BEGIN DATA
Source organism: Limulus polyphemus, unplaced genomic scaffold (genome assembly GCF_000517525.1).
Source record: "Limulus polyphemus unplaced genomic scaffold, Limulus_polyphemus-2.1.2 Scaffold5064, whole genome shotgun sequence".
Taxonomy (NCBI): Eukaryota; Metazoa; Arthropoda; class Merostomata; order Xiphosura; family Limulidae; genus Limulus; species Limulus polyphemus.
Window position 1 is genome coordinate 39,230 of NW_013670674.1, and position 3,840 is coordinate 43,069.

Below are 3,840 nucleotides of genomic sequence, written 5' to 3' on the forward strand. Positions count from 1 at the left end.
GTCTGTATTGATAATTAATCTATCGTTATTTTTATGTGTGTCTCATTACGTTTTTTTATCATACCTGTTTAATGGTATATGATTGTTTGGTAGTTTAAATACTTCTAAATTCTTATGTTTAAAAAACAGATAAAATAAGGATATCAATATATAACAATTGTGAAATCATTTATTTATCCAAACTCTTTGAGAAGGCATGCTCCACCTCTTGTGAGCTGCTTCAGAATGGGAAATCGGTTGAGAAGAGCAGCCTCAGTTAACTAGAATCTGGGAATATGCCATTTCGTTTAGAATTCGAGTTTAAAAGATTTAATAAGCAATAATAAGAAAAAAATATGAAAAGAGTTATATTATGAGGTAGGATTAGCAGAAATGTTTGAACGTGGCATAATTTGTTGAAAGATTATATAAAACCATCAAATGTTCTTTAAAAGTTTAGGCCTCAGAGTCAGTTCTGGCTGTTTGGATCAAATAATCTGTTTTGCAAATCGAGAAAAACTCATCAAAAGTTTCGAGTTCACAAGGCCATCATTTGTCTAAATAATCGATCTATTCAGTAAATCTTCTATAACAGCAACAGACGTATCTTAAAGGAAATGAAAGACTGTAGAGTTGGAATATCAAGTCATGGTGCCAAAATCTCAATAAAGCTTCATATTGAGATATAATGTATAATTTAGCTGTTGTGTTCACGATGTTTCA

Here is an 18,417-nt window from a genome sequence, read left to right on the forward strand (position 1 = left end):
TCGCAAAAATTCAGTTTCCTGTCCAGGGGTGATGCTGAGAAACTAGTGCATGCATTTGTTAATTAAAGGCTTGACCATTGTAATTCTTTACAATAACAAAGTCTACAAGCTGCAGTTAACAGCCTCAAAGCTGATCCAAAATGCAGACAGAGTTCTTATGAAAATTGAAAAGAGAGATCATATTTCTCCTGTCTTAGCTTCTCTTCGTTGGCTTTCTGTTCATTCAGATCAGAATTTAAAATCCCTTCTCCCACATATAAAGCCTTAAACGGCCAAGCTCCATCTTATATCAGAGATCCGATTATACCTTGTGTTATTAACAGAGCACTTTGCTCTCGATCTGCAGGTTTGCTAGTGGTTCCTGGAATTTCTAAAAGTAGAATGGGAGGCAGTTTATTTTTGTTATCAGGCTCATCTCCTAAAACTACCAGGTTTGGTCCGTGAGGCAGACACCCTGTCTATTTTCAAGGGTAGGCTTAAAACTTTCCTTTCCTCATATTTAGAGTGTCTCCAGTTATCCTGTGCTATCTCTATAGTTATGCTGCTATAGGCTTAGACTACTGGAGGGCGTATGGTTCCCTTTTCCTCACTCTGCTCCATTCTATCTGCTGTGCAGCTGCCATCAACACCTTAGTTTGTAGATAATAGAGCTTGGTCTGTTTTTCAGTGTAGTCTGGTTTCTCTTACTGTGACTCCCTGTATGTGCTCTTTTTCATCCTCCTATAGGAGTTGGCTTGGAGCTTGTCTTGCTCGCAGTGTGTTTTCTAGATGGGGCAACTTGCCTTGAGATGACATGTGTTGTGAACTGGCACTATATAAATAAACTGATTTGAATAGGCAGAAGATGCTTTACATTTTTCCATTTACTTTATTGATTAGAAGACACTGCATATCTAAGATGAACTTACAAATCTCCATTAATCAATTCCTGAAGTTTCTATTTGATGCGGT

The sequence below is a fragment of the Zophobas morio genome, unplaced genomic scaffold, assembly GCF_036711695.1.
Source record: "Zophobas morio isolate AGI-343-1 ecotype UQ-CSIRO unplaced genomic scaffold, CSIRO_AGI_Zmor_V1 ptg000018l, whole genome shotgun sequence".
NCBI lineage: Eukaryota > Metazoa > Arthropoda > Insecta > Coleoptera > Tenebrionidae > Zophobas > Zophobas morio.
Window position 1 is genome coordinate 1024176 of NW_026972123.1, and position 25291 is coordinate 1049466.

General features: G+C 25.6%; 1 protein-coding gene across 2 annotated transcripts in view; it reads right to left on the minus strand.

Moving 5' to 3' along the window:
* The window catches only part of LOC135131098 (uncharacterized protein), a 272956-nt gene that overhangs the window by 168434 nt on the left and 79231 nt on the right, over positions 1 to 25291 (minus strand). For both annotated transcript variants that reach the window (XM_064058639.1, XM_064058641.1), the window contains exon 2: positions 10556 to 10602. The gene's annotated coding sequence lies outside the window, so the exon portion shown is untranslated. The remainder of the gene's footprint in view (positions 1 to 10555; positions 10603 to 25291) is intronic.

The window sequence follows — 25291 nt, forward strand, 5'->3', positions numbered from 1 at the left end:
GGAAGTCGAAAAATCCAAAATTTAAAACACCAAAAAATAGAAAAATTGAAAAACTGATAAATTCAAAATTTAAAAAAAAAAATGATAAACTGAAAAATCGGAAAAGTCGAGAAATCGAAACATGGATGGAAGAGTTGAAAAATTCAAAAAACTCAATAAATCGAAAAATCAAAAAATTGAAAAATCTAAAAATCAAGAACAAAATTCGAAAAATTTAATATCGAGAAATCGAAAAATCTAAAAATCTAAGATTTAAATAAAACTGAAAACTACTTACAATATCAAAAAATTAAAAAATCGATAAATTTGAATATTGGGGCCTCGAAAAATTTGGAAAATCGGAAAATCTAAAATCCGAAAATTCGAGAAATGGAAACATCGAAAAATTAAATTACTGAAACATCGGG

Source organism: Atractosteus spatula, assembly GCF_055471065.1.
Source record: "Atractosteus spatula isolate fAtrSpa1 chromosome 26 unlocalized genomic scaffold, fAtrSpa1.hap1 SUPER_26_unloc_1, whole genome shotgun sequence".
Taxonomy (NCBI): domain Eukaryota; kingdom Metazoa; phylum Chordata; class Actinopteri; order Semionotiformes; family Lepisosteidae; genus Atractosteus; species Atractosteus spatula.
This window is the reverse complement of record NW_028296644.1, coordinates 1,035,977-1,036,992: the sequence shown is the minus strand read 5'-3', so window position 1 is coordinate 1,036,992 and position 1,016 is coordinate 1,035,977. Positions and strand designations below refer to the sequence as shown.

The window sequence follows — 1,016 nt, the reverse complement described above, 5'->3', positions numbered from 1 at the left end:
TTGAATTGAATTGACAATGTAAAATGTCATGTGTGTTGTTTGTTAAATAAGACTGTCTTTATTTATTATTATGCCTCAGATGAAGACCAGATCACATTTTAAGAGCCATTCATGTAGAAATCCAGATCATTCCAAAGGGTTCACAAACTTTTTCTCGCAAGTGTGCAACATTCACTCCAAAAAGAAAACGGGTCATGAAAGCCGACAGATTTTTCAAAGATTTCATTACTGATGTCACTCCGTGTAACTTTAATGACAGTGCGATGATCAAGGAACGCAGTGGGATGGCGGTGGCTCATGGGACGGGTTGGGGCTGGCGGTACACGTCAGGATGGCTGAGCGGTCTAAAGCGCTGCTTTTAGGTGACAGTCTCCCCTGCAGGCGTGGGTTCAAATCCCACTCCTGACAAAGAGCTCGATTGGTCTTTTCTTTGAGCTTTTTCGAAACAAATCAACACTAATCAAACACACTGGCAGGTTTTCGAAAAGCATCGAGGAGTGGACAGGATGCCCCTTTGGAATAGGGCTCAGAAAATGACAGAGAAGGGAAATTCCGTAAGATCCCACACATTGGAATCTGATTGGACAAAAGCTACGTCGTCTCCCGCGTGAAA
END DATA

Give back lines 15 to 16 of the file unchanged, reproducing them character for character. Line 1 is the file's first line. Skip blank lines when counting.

* The window catches only part of LOC135131098 (uncharacterized protein), a 272956-nt gene that overhangs the window by 168434 nt on the left and 79231 nt on the right, over positions 1 to 25291 (minus strand). For both annotated transcript variants that reach the window (XM_064058639.1, XM_064058641.1), the window contains exon 2: positions 10556 to 10602. The gene's annotated coding sequence lies outside the window, so the exon portion shown is untranslated. The remainder of the gene's footprint in view (positions 1 to 10555; positions 10603 to 25291) is intronic.

The window sequence follows — 25291 nt, forward strand, 5'->3', positions numbered from 1 at the left end: